• (image courtesy of The Times of Northwest Indiana)

      Crews Start Demolition of Carson's in Hammond

      The face of downtown retail in Hammond is changing once again with the demolition of Carson’s department store, the one-time the anchor of Woodmar Mall. Our partners at The Times of Northwest Indiana report excavating crews have started to demolish the last vestige of the shopping center which stood since the 1950s. 

    • (image courtesy of The Times of Northwest Indiana)

      U.S. Steel Cuts Jobs, Low Price Imports Partially to Blame

      Pittsburgh-based U.S. Steel has announced it will idle its tin mill operations in East Chicago, affecting nearly 300 workers, half of which will lose their jobs. Our partners at The Times of Northwest Indiana report U.S. Steel blames the layoffs on the Del Monte food company which announced its own mass layoffs. 

    • Gas City Startup Helping Hemp Farmers

      Last month, it became legal for Hoosier farmers to grow hemp and a Gas City-based startup is being aggressive in being among the first to take advantage of market opportunities. Heartland Harvest Processing is helping farmers connect the new agricultural commodity to consumer products, including CBD. Founder and Chief Marketing Officer Chris Moorman says the first hemp harvest under the new law is expected to begin next month. In an interview with Business of Health...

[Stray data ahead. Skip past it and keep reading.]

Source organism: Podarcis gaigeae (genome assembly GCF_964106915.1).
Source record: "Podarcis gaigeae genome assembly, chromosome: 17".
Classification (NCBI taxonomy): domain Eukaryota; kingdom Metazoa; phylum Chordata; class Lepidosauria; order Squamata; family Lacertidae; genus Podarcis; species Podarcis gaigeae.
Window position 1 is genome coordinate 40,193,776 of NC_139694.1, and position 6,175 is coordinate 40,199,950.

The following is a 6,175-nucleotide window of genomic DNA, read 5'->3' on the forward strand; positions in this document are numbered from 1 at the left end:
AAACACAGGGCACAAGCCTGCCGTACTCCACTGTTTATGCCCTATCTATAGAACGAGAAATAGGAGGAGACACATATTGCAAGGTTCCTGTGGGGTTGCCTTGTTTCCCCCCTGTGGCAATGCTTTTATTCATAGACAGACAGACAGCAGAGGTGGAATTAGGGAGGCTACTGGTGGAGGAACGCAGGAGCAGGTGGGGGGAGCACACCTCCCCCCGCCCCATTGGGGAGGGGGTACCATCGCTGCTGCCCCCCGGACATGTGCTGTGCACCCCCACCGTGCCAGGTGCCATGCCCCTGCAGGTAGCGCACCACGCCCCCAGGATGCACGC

• Lucy Schaich

      City of Bloomington Promotes Schaich

      The city of Bloomington has promoted Lucy Schaich to volunteer network coordinator, a program of the Community and Family Resources Department.  She served as assistant coordinator from 2000 until 2018, when she became the volunteer network’s interim director. Schaich is a graduate of Indiana University.